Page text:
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Trump's George Floyd protest threats raise legal questions. Here's what he can (and can't) do.

The domestic use of the military could absolutely become a problem. But the president’s rhetoric — and that of his supporters — is, at least for now, of equal concern.
Image: Protests against the death in Minneapolis police custody of George Floyd in Washington
Police and protesters clash amid nationwide unrest following the death in Minneapolis police custody of George Floyd, at Lafayette Park near the White House, on May 31, 2020.Jim Bourg / Reuters

At the same time as federal law enforcement officers in riot gear used tear gas and armed force to clear Lafayette Square of peaceful, law-abiding protesters Monday afternoon, President Donald Trump, standing just a few hundred yards away, threatened that more force would be coming to those cities and states that, in his view, failed to adequately respond to the protests resulting from the May 25 killing of George Floyd. As the president warned, if local and state governments “refuse[] to take the actions that are necessary to defend the life and property of their residents, then I will deploy the United States military and quickly solve the problem for them.”

Trump’s comments came on the heels of even more aggressive statements from two high-profile congressional Republicans. Earlier Monday, Arkansas Sen. Tom Cotton argued that the president should use the military to restore order with “[n]o quarter for insurrectionists, anarchists, rioters, and looters.” (Even during wartime, denial of quarter to enemy soldiers is a crime.) Not to be outdone, Florida congressman Matt Gaetz tweeted, “Now that we clearly see Antifa as terrorists, can we hunt them down like we do those in the Middle East?” Gaetz’s tweet was so inflammatory, in the eyes of Twitter, that it was flagged with a warning by the platform.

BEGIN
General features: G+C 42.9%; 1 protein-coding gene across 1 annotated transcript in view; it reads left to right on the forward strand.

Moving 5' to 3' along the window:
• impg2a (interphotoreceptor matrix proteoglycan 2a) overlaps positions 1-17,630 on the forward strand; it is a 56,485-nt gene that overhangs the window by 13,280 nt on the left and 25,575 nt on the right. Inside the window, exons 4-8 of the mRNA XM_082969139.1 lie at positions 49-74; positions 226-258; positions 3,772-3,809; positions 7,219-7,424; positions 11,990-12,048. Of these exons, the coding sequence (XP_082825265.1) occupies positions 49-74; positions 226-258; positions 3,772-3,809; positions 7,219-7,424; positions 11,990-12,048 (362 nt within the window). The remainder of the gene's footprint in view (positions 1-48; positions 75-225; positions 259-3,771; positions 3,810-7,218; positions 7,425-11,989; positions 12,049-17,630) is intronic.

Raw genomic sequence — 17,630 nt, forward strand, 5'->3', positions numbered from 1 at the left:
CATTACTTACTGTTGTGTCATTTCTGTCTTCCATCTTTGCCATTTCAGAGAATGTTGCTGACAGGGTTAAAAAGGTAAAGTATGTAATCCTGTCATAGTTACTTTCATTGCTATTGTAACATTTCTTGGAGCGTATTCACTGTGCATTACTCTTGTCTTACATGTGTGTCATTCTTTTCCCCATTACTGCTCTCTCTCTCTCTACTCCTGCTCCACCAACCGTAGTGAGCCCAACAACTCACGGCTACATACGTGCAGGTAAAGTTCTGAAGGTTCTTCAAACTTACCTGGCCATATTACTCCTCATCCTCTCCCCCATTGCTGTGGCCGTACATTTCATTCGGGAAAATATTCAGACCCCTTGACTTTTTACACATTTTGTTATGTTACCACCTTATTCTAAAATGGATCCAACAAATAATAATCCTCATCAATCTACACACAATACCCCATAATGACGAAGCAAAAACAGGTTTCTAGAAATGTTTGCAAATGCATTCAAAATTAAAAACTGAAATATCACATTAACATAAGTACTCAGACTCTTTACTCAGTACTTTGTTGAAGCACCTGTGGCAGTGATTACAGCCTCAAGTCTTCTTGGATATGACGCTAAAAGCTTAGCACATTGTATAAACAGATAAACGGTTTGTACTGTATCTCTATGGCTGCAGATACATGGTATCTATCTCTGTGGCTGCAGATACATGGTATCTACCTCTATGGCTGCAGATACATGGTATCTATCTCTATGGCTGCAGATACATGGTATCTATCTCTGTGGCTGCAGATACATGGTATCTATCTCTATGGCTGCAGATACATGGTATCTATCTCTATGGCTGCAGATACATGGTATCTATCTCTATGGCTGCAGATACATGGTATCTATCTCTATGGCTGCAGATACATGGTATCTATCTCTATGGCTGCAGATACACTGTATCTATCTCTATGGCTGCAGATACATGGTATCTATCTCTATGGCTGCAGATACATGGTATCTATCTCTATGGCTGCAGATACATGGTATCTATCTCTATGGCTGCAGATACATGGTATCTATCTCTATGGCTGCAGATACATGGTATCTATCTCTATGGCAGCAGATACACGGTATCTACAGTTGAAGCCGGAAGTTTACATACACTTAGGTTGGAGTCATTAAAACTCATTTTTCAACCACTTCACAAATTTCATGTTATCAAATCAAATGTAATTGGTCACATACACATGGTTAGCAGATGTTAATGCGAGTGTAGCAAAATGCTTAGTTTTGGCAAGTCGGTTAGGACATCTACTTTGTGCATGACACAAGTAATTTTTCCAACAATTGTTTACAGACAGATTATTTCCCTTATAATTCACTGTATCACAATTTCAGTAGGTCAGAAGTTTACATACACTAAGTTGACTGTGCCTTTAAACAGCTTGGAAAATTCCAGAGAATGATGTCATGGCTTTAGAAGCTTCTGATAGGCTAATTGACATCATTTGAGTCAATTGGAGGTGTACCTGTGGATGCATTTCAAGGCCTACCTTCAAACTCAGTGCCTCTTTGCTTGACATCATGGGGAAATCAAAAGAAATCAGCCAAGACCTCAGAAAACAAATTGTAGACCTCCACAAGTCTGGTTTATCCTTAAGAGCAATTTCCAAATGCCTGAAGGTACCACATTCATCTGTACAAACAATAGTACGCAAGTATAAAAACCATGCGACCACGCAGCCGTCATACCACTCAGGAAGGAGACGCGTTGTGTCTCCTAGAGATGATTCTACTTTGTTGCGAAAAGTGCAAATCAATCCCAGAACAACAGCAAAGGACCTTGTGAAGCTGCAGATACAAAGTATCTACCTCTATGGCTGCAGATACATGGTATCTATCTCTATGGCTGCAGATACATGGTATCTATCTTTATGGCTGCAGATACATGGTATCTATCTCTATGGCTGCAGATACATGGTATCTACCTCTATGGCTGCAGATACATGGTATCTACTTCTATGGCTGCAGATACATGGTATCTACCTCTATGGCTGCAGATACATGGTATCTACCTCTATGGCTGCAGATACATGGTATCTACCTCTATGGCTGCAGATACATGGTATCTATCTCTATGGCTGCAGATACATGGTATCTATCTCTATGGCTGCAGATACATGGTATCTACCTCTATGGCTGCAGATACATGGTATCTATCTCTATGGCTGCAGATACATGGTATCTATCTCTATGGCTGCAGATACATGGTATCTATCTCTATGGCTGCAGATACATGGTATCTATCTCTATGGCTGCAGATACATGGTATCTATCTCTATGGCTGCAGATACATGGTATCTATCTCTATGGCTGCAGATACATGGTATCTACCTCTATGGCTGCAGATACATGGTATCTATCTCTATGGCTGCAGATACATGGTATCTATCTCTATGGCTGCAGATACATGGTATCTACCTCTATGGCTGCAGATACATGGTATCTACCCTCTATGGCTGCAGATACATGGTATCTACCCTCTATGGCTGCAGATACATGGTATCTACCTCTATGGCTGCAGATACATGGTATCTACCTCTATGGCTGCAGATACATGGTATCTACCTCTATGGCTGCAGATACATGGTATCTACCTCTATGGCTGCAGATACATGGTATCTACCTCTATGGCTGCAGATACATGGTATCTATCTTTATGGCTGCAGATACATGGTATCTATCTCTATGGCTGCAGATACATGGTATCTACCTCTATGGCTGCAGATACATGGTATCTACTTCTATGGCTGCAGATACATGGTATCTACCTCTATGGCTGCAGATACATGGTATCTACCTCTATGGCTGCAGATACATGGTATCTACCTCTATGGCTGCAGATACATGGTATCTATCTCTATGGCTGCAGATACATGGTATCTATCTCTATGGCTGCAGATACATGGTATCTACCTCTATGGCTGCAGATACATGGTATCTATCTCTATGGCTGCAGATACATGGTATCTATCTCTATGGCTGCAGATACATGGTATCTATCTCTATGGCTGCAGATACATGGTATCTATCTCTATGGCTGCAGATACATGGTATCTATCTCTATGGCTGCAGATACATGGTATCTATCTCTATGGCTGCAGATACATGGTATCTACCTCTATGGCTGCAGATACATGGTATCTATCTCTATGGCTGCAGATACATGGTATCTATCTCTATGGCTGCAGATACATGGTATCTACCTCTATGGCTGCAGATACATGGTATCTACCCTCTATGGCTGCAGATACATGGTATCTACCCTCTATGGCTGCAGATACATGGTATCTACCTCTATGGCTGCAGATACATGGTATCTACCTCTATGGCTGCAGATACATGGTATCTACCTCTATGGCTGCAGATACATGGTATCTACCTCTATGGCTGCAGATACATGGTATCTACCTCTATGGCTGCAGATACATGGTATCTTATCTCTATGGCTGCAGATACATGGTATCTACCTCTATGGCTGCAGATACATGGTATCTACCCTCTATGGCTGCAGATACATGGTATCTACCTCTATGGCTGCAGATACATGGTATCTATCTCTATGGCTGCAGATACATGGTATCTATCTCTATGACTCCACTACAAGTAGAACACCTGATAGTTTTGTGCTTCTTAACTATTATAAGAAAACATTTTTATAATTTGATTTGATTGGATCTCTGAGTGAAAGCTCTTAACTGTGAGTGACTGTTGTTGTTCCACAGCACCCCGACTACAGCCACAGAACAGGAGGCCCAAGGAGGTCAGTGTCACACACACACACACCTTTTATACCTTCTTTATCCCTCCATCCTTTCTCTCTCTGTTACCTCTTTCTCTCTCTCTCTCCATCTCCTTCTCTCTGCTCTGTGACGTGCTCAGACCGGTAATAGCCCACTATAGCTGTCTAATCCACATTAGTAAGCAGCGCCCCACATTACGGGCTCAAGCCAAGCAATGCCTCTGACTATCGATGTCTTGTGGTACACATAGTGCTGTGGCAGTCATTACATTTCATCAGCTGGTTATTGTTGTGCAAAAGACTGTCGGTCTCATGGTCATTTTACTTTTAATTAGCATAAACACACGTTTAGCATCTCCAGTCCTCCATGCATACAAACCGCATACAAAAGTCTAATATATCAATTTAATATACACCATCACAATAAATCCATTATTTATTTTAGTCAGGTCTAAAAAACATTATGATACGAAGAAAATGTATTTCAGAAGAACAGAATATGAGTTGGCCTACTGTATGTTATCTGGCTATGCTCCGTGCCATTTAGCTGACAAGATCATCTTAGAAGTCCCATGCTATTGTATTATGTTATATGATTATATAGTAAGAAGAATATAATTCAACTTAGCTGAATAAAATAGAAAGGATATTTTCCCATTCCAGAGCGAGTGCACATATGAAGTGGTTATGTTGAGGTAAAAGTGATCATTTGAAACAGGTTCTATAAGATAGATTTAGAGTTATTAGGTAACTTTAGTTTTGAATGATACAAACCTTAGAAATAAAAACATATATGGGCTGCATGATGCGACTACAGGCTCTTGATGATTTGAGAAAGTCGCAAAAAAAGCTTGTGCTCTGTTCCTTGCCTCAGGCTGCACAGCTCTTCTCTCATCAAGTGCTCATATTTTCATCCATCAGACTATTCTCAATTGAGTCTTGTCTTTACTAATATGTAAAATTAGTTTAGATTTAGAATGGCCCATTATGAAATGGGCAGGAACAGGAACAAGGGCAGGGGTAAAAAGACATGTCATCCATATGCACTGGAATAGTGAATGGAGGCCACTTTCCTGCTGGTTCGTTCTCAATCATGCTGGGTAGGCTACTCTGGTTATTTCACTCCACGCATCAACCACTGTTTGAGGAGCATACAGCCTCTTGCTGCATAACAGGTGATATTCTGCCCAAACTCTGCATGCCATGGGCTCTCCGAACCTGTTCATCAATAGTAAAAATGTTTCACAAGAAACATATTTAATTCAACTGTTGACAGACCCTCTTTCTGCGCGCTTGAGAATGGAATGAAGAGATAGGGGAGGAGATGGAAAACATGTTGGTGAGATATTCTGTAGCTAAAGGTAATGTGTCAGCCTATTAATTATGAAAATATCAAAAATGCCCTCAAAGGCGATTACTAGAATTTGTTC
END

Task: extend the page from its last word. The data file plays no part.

Against the backdrop of these sentiments, and the president’s actions in Lafayette Square, many people are reasonably worried about whether he really can order the U.S. military to turn their guns toward the American civilians they volunteered to protect.

The legal answer is complicated. Article I of the Constitution gives Congress the power to “provide for calling forth the militia to execute the laws of the union, suppress insurrections and repel invasions.” And it was under a 1792 statute enacted pursuant to that power that President George Washington put down the first major domestic disturbance under the new constitutional government — the Whiskey Rebellion.

Partly because of how responsibly Washington used the Militia Act of 1792and partly because of concerns that state militias were unreliable, Congress in 1807 provided that, in any circumstance in which the president had the power to call forth the militia, he could also use federal regulars. That statute, now known as the “Insurrection Act,” remains on the books today — and has been used hundreds of times throughout American history for everything from frontier disputes with Native American tribes to the imposition of a blockade of Southern ports at the beginning of the Civil War to the enforcement of federal court orders requiring the desegregation of public schools in Little Rock, Arkansas. And although the Posse Comitatus Act of 1878 is often understood as prohibiting domestic use of the military for law enforcement, it only prohibits such use of the military without specific congressional authorization — authorization that the Insurrection Act already provides.

Along the way, two important developments took place. First, Congress eliminated the procedural checks it had initially placed on the president. Whereas the 1792 act provided that the president’s power to use the militias for domestic law enforcement would expire 30 days after the beginning of the next congressional session, the statute today includes no such sunset. Congress also initially required the president to go before a judge before he could use the military — to confirm that he met the terms of the statute. That requirement, too, has long-since disappeared.